Pagination in SQL Server5
January 15, 2015 by Kenneth Fisher
It amazes me how much easier certain tasks have gotten in SQL Server. I was watching the Nov 2014 SQL Skills insiders video on OFFSET and FETCH by Jonathan Kehayias (b/t) and remembered fondly an interview I did many, many years ago. As part of the technical interview I was asked to write a pagination query. A query that would pull, for example, the first 20 rows, then the second 20 rows, then the 3rd 20 rows etc. This type of query is frequently used for websites that display information one page at a time. The first 20 rows is pretty easy. That’s just a TOP operation. It gets considerably trickier when you want that second or third group of 20.
All those many years ago when I did that technical interview this was the method I used.
DECLARE @Offset INT = 100; DECLARE @Fetch INT = 20; SELECT EmailAddress FROM (SELECT TOP (@Fetch) EmailAddress FROM (SELECT TOP (@Offset + @Fetch) EmailAddress FROM Sales.vIndividualCustomer ORDER BY EmailAddress) x ORDER BY EmailAddress DESC) y ORDER BY EmailAddress; GO
This was probably not the most efficient method even then, it was just what I came up with for the interview. Honestly I’d never encountered the problem before and in fact I still haven’t run into it more than a handful of times all these years later.
This methods biggest problem is that it gets significantly slower the farther into the list you get. In SQL 2005 things got significantly better with the introduction of ROW_NUMBER().
DECLARE @Offset INT = 100; DECLARE @Fetch INT = 20; WITH MyCTE AS (SELECT EmailAddress, ROW_NUMBER() OVER (ORDER BY EmailAddress) AS RowNumber FROM Sales.vIndividualCustomer) SELECT EmailAddress, RowNumber FROM MyCTE WHERE RowNumber > @Offset AND RowNumber <= @Offset + @Fetch; GO
This method is good. It is somewhat complicated and requires a windowing function but that isn’t really a big deal.
In the on-going quest to make things easier/better the OFFSET and FETCH options for the ORDER BY clause was introduced in SQL 2012.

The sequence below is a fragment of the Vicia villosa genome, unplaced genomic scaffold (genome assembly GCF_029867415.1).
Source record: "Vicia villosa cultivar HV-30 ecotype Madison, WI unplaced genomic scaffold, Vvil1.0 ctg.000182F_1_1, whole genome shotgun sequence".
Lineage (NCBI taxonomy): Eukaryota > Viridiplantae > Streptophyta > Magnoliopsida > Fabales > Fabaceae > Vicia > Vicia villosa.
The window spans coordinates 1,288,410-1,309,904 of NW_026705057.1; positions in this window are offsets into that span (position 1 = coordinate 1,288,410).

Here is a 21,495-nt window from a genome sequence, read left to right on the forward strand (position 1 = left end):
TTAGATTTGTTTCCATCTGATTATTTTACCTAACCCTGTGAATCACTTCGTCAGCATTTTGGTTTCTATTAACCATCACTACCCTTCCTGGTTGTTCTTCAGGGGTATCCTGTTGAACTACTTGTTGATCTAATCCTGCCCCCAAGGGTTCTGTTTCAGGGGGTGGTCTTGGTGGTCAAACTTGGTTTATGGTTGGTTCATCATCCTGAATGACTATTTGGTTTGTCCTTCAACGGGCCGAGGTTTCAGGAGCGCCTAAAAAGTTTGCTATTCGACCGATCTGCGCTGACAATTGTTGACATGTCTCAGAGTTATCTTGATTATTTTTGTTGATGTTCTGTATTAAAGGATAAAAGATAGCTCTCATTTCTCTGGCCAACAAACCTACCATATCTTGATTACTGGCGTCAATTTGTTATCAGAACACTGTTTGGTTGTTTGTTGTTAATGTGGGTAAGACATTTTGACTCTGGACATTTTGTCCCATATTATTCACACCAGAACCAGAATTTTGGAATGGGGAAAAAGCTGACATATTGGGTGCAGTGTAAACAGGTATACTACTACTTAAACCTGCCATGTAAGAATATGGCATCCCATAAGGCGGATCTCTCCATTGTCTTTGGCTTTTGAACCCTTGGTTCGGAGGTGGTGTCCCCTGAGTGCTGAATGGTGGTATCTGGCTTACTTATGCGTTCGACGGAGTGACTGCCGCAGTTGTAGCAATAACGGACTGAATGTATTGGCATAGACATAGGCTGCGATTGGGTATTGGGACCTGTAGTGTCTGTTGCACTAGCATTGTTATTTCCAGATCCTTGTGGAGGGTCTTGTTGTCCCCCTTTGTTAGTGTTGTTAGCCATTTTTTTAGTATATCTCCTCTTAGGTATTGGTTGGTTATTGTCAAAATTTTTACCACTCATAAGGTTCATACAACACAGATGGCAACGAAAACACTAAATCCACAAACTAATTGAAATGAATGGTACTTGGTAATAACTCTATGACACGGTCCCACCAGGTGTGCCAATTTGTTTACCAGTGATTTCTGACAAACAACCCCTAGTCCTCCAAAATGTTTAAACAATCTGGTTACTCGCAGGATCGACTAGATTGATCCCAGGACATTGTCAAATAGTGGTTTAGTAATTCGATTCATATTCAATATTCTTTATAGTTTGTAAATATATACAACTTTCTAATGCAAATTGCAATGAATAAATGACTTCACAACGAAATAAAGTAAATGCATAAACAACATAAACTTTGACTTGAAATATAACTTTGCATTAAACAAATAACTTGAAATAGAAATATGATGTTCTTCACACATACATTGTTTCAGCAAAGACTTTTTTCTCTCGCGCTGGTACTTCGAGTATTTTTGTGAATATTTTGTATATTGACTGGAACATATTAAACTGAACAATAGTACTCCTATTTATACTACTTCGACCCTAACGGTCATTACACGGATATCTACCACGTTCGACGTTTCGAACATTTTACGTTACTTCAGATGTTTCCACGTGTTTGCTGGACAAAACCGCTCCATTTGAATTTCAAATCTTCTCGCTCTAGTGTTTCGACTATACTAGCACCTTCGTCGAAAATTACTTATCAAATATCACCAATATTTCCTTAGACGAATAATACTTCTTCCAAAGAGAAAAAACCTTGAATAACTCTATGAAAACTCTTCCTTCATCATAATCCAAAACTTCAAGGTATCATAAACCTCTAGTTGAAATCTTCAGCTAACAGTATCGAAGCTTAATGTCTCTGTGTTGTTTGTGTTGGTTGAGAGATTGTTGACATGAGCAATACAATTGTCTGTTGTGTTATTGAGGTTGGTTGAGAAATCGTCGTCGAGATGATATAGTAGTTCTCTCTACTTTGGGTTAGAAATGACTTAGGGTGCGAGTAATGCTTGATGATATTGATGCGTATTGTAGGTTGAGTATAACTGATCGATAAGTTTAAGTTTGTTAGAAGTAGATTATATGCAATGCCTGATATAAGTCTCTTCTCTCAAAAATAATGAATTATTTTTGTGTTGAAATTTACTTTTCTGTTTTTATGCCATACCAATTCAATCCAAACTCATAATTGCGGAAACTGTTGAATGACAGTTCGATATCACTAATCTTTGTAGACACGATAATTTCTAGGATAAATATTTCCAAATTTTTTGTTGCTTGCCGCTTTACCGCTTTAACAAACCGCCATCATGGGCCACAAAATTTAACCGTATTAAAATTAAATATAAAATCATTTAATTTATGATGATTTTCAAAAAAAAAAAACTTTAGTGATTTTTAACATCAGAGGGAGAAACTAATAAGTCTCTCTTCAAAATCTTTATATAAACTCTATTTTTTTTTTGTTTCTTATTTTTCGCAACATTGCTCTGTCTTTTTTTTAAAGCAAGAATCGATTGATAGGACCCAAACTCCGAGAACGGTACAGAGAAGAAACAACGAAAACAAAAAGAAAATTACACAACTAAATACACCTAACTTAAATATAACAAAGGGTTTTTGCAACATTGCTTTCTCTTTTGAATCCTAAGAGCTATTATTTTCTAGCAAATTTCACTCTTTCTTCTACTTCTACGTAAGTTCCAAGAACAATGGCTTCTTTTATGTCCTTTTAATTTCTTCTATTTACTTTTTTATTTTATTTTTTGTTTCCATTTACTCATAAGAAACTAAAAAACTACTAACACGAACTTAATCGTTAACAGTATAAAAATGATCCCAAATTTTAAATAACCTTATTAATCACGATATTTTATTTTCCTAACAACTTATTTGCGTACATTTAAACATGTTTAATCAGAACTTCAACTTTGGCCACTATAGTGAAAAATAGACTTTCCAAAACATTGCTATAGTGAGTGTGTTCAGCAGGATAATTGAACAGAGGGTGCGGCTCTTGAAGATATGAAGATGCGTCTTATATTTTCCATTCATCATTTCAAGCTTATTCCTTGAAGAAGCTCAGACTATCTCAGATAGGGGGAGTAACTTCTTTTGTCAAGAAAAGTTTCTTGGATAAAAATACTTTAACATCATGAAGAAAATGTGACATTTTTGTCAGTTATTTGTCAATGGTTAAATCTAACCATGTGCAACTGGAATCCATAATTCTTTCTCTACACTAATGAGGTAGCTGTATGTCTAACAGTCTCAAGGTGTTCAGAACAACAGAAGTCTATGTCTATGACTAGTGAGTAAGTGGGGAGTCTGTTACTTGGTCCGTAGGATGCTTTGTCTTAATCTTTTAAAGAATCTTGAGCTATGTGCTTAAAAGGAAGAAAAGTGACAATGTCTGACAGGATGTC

DECLARE @Offset INT = 100; DECLARE @Fetch INT = 20; SELECT EmailAddress, ROW_NUMBER() OVER (ORDER BY EmailAddress) AS RowNumber FROM Sales.vIndividualCustomer ORDER BY EmailAddress OFFSET @Offset ROWS FETCH NEXT @Fetch ROWS ONLY; GO
The timing on the last two versions is virtual identical as is the execution plan (if you remove the ROW_NUMBER() from the last one it does simplify the execution plan slightly) but the code is much easier and in a large query it could make a bigger difference.
Category: Microsoft SQL Server, SQLServerPedia Syndication, T-SQL | Tags: code language, language sql, microsoft sql server, sql statements, T-SQL
5 thoughts on “Pagination in SQL Server”
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Good article. This kind of query is more required in JS based frameworks, where you don’t have server side intelligent grids for sorting and pagination. I think we can also pass the sorted column name, to get the sorted resultset.
Good article. As a side note, adding ‘COUNT(1) OVER() AS TotalResults’ to the SELECT statement will return the total number of records found so you can calculate how many pages of information you have.
Nice addition. I can see where that would be extremely helpful.
Thanks for the article. Would you happen to have any tips on what to do if the CTE dataset returns 100,000 rows and you just want to page through 50 at a time? Never mind the fact that it’s a bad idea or unwise, but for those business users that page through data as part of their normal activity, how would a DBA optimize the query?
I know I have some assumptions but I’d like to see your thoughts.
Aaron Bertrand wrote a post recently on pagination performance. http://sqlperformance.com/2015/01/t-sql-queries/pagination-with-offset-fetch you might look there.